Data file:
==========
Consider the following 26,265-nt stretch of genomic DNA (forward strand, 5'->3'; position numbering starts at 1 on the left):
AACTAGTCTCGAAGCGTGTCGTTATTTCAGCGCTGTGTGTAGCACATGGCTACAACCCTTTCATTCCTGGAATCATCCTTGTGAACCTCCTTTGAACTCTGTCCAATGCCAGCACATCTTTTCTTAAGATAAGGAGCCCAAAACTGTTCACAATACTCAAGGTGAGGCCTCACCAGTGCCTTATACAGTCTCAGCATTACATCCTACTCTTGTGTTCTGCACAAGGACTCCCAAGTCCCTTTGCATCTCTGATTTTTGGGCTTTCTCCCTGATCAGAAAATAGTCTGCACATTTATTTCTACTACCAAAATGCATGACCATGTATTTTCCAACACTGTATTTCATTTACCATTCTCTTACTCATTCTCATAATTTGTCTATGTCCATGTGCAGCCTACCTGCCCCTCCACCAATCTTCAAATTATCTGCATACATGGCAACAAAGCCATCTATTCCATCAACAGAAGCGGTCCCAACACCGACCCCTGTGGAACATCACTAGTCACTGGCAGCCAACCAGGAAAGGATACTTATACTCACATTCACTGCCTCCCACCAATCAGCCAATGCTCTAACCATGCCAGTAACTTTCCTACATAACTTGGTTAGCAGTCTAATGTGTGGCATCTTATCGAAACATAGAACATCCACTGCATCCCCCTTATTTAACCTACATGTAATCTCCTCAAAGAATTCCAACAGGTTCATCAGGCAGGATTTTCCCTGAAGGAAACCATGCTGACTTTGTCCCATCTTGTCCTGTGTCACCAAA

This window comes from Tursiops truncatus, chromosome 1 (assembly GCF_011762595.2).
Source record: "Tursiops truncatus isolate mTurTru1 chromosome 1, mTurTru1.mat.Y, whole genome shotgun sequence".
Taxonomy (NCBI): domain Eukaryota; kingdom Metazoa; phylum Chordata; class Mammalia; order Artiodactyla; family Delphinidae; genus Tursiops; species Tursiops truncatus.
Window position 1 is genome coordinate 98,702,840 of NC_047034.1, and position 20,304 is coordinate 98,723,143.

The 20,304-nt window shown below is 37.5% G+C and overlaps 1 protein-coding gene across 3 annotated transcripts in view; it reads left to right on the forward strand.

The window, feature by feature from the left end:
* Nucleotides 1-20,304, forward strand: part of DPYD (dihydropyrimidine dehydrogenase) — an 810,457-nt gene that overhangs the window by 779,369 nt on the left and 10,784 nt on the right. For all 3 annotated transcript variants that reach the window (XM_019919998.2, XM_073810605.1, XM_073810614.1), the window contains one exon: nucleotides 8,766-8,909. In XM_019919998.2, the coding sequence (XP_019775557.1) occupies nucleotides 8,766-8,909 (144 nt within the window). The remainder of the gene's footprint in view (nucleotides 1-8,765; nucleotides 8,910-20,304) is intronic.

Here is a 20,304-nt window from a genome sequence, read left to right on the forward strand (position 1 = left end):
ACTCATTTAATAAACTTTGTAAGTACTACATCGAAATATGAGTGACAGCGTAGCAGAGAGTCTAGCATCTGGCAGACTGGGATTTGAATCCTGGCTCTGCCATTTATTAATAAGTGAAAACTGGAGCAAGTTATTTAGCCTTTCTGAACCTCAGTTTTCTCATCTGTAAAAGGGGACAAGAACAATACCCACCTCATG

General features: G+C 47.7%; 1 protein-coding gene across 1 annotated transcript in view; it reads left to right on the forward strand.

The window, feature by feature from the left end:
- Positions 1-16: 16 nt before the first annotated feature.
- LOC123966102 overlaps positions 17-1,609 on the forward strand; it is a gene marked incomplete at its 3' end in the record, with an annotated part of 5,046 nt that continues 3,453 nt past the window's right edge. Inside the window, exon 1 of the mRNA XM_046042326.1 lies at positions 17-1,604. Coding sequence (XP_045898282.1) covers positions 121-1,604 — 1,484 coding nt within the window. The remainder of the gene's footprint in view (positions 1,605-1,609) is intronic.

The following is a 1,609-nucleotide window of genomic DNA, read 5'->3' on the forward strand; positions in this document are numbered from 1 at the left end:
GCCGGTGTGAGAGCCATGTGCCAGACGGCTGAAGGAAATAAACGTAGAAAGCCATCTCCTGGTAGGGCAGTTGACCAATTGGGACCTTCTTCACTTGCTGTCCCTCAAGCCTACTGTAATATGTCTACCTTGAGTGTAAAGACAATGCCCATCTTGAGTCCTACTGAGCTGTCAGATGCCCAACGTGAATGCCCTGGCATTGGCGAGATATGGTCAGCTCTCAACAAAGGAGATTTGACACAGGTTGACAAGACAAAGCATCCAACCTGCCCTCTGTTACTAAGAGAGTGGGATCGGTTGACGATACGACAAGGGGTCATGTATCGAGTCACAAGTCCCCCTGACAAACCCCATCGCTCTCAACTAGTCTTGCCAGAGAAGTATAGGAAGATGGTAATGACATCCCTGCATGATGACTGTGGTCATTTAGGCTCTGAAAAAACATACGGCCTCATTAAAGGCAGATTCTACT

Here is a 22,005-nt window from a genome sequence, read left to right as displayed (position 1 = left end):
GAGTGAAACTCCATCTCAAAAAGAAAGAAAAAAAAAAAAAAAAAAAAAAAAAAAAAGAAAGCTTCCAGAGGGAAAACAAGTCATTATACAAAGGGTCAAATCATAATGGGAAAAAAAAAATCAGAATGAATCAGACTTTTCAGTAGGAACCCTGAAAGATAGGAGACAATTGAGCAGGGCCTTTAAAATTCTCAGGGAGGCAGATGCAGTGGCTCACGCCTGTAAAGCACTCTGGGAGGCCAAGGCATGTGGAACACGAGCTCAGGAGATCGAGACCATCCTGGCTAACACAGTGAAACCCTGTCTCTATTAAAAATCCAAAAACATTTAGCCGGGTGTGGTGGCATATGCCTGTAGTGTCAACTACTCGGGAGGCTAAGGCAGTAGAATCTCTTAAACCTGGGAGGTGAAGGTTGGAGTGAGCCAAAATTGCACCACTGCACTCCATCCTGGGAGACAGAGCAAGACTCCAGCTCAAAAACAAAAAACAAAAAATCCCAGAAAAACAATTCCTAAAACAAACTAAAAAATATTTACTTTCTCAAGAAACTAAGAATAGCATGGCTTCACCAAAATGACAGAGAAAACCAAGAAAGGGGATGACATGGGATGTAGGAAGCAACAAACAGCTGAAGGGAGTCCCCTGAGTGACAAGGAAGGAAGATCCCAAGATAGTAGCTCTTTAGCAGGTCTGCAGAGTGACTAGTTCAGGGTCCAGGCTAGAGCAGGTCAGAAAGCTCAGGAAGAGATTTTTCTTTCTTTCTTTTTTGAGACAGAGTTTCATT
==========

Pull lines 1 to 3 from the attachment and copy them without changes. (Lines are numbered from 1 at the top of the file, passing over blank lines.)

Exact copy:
Consider the following 26,265-nt stretch of genomic DNA (forward strand, 5'->3'; position numbering starts at 1 on the left):
AACTAGTCTCGAAGCGTGTCGTTATTTCAGCGCTGTGTGTAGCACATGGCTACAACCCTTTCATTCCTGGAATCATCCTTGTGAACCTCCTTTGAACTCTGTCCAATGCCAGCACATCTTTTCTTAAGATAAGGAGCCCAAAACTGTTCACAATACTCAAGGTGAGGCCTCACCAGTGCCTTATACAGTCTCAGCATTACATCCTACTCTTGTGTTCTGCACAAGGACTCCCAAGTCCCTTTGCATCTCTGATTTTTGGGCTTTCTCCCTGATCAGAAAATAGTCTGCACATTTATTTCTACTACCAAAATGCATGACCATGTATTTTCCAACACTGTATTTCATTTACCATTCTCTTACTCATTCTCATAATTTGTCTATGTCCATGTGCAGCCTACCTGCCCCTCCACCAATCTTCAAATTATCTGCATACATGGCAACAAAGCCATCTATTCCATCAACAGAAGCGGTCCCAACACCGACCCCTGTGGAACATCACTAGTCACTGGCAGCCAACCAGGAAAGGATACTTATACTCACATTCACTGCCTCCCACCAATCAGCCAATGCTCTAACCATGCCAGTAACTTTCCTACATAACTTGGTTAGCAGTCTAATGTGTGGCATCTTATCGAAACATAGAACATCCACTGCATCCCCCTTATTTAACCTACATGTAATCTCCTCAAAGAATTCCAACAGGTTCATCAGGCAGGATTTTCCCTGAAGGAAACCATGCTGACTTTGTCCCATCTTGTCCTGTGTCACCAAA

This window comes from Tursiops truncatus, chromosome 1 (assembly GCF_011762595.2).